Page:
Middle-east Arab News Opinion | Asharq Al-awsat

“Keeping a distance” the Lebanese way | ASHARQ AL-AWSAT English Archive 2005 -2017
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Authorities in Lebanon were very enthusiastic after intercepting a ship that passed through its waters, claiming that it was carrying a cargo of weapons addressed “to the rebels in Syria”, and are now determined to hold those involved accountable. The Defense Minister vowed he would not allow investigations into the seized ship or the issue to be diluted, and the President said that he would fight the offenders. The “Lutfallah 2” cargo ship was said to have been loaded with weapons in Libya, and arrived in Lebanon by sea. Yet despite no weapon emerging or being used, the statesmen are eager to prosecute those involved.

Lebanon claims to have adopted a policy that can be found under the international dictionary definition of “keeping a distance”, when it comes to dealing with the Syrian revolution. However, this policy is practiced only to avoid condemning the crimes of the Syrian regime, and to justify staying away from the popular Syrian and Arab sense of accountability. However, the Lebanese authorities are not “distant” in as much as they are an important factor for the Syrian regime. They were not distant when they seized the Libyan cargo ship. In fact, they were doing what Turkey did when it seized the “Atlantic Cruiser” freight ship, loaded with weapons and docked in a Turkish port, where it was initially reported that Iranian weapons were found on board, on route to the Syrian regime. Yet the Turks subsequently resolved the matter and closed the case file. In contrast, Lebanon has made the cargo ship a prominent issue and is more enthusiastic about pursuing the details of the case than the al-Assad regime itself, which certainly does not pursue smugglers with the same zeal as the Lebanese officials.

Lebanon did not distance itself when a few dissident soldiers from the Syrian army fled and crossed its borders. Rather, some Lebanese elements arrested them and handed them over to the Syrian forces, where they would face the risk of being killed, thus contravening international laws. As for cases when the Lebanese authorities have distanced themselves, consider their silence regarding the Syrian and Iranian embassies abducting people on the streets of Beirut, in broad daylight. We have not heard anything from the security or military services or the presidential establishment about any effort to investigate the kidnapped Ahwazi or Syrians in Beirut.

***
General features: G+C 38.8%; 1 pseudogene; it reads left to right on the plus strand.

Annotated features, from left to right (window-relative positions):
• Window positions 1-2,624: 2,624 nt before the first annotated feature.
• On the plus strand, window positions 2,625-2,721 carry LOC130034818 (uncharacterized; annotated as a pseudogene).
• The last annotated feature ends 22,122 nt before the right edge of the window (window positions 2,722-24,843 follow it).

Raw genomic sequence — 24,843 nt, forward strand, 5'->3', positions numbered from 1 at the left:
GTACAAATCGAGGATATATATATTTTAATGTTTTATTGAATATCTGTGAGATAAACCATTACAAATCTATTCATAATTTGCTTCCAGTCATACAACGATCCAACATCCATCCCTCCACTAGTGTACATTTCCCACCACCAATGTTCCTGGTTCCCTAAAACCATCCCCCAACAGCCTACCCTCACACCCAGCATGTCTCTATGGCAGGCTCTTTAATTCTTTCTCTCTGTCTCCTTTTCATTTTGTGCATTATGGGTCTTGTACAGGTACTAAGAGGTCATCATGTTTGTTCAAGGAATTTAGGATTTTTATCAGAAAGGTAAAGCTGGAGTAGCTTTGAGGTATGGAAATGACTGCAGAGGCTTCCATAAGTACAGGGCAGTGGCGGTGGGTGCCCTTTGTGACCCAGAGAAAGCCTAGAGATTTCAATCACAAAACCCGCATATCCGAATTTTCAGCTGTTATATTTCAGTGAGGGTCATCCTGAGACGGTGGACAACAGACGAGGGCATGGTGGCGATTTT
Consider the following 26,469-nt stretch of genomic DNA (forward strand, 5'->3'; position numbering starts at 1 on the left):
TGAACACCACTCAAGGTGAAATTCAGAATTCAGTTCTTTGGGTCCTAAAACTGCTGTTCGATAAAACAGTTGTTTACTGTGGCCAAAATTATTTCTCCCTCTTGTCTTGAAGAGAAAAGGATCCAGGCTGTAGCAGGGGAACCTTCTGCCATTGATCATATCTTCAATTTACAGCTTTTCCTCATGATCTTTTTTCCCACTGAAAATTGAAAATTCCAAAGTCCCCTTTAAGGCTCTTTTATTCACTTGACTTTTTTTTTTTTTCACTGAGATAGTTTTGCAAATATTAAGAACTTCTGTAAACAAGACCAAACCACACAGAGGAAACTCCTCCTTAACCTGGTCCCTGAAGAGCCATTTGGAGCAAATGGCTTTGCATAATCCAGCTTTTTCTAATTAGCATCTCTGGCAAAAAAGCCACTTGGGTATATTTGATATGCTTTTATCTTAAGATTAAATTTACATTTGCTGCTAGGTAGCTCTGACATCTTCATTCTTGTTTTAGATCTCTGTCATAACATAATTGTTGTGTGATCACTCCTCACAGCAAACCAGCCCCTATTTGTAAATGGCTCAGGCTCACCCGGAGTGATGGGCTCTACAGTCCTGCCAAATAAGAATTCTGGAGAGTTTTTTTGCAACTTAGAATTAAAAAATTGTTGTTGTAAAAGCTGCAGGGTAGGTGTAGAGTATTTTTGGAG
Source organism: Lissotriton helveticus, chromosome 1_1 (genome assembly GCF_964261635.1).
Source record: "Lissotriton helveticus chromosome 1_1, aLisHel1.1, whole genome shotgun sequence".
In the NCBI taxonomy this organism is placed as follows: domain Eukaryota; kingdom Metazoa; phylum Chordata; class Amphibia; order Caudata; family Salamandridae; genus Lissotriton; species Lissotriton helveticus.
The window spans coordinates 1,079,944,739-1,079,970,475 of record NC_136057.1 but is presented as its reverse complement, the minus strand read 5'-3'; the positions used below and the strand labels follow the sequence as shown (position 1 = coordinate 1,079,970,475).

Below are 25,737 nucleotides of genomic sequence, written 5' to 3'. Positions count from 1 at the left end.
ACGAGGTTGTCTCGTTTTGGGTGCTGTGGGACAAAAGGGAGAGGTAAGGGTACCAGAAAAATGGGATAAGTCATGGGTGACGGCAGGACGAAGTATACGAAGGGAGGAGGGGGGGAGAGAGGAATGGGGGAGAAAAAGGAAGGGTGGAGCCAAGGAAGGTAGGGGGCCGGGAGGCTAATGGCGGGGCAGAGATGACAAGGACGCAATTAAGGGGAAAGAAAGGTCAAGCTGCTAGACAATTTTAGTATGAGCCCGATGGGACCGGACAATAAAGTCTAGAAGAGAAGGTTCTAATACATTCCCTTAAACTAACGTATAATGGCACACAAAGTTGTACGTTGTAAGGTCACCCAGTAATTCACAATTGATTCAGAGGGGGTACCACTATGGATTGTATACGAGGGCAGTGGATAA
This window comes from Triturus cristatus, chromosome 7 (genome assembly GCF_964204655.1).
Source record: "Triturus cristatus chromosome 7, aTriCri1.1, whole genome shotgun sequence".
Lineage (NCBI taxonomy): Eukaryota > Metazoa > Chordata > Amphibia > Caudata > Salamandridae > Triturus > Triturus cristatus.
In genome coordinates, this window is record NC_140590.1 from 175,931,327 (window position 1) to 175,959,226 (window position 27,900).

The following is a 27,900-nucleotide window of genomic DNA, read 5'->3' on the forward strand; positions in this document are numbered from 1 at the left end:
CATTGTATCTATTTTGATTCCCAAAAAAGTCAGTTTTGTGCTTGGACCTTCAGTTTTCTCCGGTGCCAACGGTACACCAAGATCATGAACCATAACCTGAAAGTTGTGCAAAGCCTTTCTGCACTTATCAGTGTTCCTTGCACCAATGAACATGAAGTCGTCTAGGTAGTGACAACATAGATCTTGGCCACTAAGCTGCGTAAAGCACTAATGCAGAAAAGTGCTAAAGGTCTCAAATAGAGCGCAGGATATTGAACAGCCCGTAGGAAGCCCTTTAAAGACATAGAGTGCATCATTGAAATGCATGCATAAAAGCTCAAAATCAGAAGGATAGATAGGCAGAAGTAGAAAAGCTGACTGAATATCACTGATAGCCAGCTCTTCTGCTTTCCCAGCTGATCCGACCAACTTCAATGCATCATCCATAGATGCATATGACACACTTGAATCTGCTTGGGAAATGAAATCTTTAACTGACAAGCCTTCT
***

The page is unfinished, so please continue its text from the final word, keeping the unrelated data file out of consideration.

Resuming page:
If Lebanon had chosen to adopt the stance of “keeping a distance” and was genuinely able to do that then we would be happy, but we know that it is quite impossible to stop the combatants, whether individuals or governments, from using Lebanon’s territory and its waters. What the Lebanese authorities are doing currently is clearly biased, keeping silent about the actions of the Syrian regime and its affiliated parties that provide its means to kill, pursue and propagandize, even using state agencies and institutions in some cases. On the other hand, the Lebanese state is harnessing all its capabilities to pursue Syrian revolutionaries or restrict them, as we see in the investigations into the “Lutfallah 2” smuggling attempt, because the ship passed through a Lebanese port, until it became a matter that the President and the Defense Minister pledged to follow up.

This eagerness to please Damascus on the part of the Lebanese authorities will not come to the aid of the tottering al-Assad regime. Instead, it will anger governments working with the other side, such as the Gulf States and the West, and it will shock the majority of the Arab people, and these countries are the most important to Lebanon.

Lebanon will remain the main arena for Syrian events, regardless of their developments and how they end. If Lebanon does not want this to be the case then when it declares it has distanced itself it must actually prove it, either through refusing to cooperate with both Syrian sides, or turning a blind eye to all violations.

It is expected that the Lebanese should support change in Damascus, and support the overthrow of a regime that has exhausted and ravaged Lebanon with wars and interventions, not even hesitating to plunder the savings of its citizens and banks. The revolution in Syria in fact reflects the age old demands of the Lebanese.

The truth is that the fall of the regime in Damascus will not only liberate the Syrians, but it will also liberate Lebanon and its people.